‘Small businesses centre of economy’
PRIME Minister Pakalitha Mosisili’s decision to reshuffle Lesotho Congress for Democracy (LCD) Secretary-general Selibe Mochoboroane from the Energy and Meteorology ministry to the Small Business Development, Co-operatives and Marketing portfolio was perceived by many as a demotion in light of the infighting rocking the government.
However, Mr Mochoboroane has begged to differ, saying he viewed it as a new challenge to better the lives of budding entrepreneurs. Mr Mochoboroane replaced Thabiso Litšiba who was fired along with two other ministers and a deputy minister.
In this wide-ranging interview, Mr Mochoboroane tells Lesotho Times (LT) reporter Pascalinah Kabi about his new mandate and the priority areas for the ministry.
LT: Do you regard your transfer as a demotion?
Mochoboroane: I suspectuspect I came to my new ministry at an opportunetune time. Many people might see it as a demotion,motion, but I see it as a blessing in disguisee because this is one of the ministries I amm passionate about.
So for me, this is a promotion. If ad-administered well withh proper mecha-mechanisms in place, this ministryministry is and can actually be our economicmic liberator. We have just celebrated 50 years of independence and the way I interpret this in-independence is totallyally different from manyny people’s understanding.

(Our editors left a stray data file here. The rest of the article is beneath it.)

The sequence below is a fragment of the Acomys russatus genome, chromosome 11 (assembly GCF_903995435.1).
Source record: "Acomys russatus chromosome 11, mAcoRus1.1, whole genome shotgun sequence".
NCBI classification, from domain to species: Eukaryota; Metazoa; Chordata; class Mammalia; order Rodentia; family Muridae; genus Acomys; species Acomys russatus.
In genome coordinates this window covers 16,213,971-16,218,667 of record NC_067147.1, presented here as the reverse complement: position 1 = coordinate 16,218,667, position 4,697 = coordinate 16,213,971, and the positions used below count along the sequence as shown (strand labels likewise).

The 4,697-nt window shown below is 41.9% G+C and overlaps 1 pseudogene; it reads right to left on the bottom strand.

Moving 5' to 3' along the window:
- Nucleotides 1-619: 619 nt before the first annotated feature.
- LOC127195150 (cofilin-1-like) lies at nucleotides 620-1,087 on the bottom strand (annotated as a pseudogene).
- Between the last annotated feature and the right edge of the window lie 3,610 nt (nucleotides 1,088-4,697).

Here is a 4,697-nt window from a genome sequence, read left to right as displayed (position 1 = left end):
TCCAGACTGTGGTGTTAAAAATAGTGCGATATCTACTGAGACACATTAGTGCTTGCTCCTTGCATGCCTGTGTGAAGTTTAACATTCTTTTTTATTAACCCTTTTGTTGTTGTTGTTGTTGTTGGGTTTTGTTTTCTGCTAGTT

My understanding is that Lesotho’s past 50 years of independence were only political. We have been freed politically but still colonised economically because our economy is entirely influenced by that of South Africa.
If South African’s economy sneezes, Lesotho immediately catches flue and I am calling for all of us Basotho to work together for the next 50 years for our economy’s independence.
So, for me, this can only be a demotion if our good plans to liberate the country from its dependency on the South African economy don’t get a buy-in from the leaders in government. LT: What are you going to do differently from your predecessor to ensure that your Ministry PLAYS A SIGNIFICANT ROLE IN changing the country’s economy?
Mochoboroane: My first assignment was to study the mandate of the Ministry of Small Business Development, Co-operatives and Marketing. I needed to fully understand the laws and policies that govern this ministry so I could prepare myself for the long journey of extricating Basotho from poverty. I have a strong convictionconv that small businessesnesses and the informainformal sector are the centre of the economy oof this country. This is why I am travtravelling throughout the country to meemeet the women and men operating in this sector. So far, I have been in three districts, makinging our local producers aware that this country hhas laws to protect localcal produce. Prior to my district visits, I askasked civil servants in ththe ministry to compile a detailed import and eexport report. The report showed that 80 percent of the products we consume are imported from South Africa, proving the point that Lesotho is still at the smallscale level of production. I have asked the llocal producers on the measures we need to take as a country to meet the consumption demands and to ensure our economy is not dependent on South Africa.
In 2014 alone, Lesotho imported chicken worth of M626 365 461.15; cabbage worth M60 million and imported bottled water stood at M69 311 088.66 all from South Africa. Are we seriously importing bottled water worth millions from South Africa when we have our own competent bottling companies?